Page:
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In U.S. pursuit of peace talks, perilous rift opens with Afghan leader

US officials believe that Afghan President Ashraf Ghani may try to sabotage US-Taliban peace talks as a consequences of the US government’s decision to exclude Afghanistan’s government from the negotiations.

Ashraf Ghani supposedly feels betrayed, not just because the US agreed to direct talks with the Taliban, which does not recognize Ghani’s government, but also because the US has not provided much information to Afghan officials about the talks. US officials believe that Ghani fears the US and the Taliban may agree to establish some kind of interim government for Afghanistan, from which Ghani would be excluded.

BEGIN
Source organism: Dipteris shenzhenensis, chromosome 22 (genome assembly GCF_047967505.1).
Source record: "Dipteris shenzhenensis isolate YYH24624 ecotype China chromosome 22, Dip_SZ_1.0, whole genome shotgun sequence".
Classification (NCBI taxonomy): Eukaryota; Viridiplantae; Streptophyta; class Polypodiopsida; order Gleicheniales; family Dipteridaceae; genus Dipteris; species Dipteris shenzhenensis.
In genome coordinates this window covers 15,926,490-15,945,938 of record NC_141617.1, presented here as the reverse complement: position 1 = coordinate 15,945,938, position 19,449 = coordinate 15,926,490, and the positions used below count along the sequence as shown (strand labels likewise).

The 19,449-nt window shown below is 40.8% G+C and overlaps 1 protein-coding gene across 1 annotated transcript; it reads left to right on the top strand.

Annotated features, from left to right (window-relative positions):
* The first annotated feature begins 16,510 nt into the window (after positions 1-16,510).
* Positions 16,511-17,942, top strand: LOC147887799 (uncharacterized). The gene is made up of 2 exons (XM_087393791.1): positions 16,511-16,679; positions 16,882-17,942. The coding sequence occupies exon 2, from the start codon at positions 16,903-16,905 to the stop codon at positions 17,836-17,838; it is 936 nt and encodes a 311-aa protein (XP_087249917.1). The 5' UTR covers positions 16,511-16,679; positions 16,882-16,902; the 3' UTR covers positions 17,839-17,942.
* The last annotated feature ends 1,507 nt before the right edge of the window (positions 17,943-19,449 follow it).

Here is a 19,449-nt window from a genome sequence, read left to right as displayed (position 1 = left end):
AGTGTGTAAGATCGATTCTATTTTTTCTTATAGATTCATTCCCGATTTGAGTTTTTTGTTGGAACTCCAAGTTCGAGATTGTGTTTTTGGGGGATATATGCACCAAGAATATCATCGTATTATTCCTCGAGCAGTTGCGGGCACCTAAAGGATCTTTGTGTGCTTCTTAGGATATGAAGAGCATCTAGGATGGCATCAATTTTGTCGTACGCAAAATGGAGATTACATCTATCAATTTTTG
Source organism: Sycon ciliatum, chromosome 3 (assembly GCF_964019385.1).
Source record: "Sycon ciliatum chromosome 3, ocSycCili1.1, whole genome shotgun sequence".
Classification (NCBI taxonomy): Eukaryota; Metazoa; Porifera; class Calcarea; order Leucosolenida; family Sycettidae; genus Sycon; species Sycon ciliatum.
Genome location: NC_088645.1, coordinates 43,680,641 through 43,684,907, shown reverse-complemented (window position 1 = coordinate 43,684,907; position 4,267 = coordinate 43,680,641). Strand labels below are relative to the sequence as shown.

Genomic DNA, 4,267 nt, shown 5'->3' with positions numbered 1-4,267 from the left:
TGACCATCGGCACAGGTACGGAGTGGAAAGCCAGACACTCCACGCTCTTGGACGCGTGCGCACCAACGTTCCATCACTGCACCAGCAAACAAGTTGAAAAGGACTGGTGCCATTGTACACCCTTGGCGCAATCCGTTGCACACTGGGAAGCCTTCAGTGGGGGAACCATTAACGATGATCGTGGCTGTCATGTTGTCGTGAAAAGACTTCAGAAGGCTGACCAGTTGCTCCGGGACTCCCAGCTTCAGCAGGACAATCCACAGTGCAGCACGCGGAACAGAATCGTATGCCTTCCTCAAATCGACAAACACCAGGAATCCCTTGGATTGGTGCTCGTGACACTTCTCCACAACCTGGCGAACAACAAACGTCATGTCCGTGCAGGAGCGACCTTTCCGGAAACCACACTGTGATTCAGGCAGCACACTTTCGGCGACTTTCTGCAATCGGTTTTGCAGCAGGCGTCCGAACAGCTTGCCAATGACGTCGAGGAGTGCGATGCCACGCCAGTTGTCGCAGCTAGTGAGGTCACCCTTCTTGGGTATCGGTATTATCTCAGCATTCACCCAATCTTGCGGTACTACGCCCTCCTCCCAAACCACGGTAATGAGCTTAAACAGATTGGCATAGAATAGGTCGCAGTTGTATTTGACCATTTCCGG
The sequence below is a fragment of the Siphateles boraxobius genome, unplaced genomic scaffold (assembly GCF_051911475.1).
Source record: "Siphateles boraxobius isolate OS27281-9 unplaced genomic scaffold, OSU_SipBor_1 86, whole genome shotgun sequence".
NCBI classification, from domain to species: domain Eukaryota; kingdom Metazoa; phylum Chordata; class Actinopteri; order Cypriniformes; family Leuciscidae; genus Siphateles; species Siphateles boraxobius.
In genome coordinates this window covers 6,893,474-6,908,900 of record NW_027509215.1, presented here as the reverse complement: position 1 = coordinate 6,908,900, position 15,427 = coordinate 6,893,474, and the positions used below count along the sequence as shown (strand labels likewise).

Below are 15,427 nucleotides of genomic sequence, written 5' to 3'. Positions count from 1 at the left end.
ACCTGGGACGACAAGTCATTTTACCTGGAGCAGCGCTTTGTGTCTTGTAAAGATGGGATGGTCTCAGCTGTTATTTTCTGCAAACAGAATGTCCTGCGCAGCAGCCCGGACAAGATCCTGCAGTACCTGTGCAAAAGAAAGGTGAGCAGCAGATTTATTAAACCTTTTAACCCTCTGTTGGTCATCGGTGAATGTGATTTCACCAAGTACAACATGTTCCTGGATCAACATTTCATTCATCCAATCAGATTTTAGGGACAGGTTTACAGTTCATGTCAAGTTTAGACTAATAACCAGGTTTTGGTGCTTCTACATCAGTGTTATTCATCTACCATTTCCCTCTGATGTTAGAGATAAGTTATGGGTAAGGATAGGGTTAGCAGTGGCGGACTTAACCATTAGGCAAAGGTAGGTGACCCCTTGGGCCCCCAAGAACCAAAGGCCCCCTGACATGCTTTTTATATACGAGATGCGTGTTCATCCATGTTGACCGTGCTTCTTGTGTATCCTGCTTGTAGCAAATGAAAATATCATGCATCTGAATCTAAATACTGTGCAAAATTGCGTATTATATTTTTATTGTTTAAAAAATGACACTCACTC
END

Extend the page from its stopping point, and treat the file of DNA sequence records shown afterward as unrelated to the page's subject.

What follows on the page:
US-Afghan relations have already deteriorated as a result of the peace talks. Earlier this month, Afghanistan’s security adviser Hamdullah Mohib complained that the US was not being transparent enough about the talks and also personally attacked Zalmay Khalilzad, the chief negotiator for the US. In response, the US told Afghan President Ashraf Ghani that it will no longer deal with Mohib.

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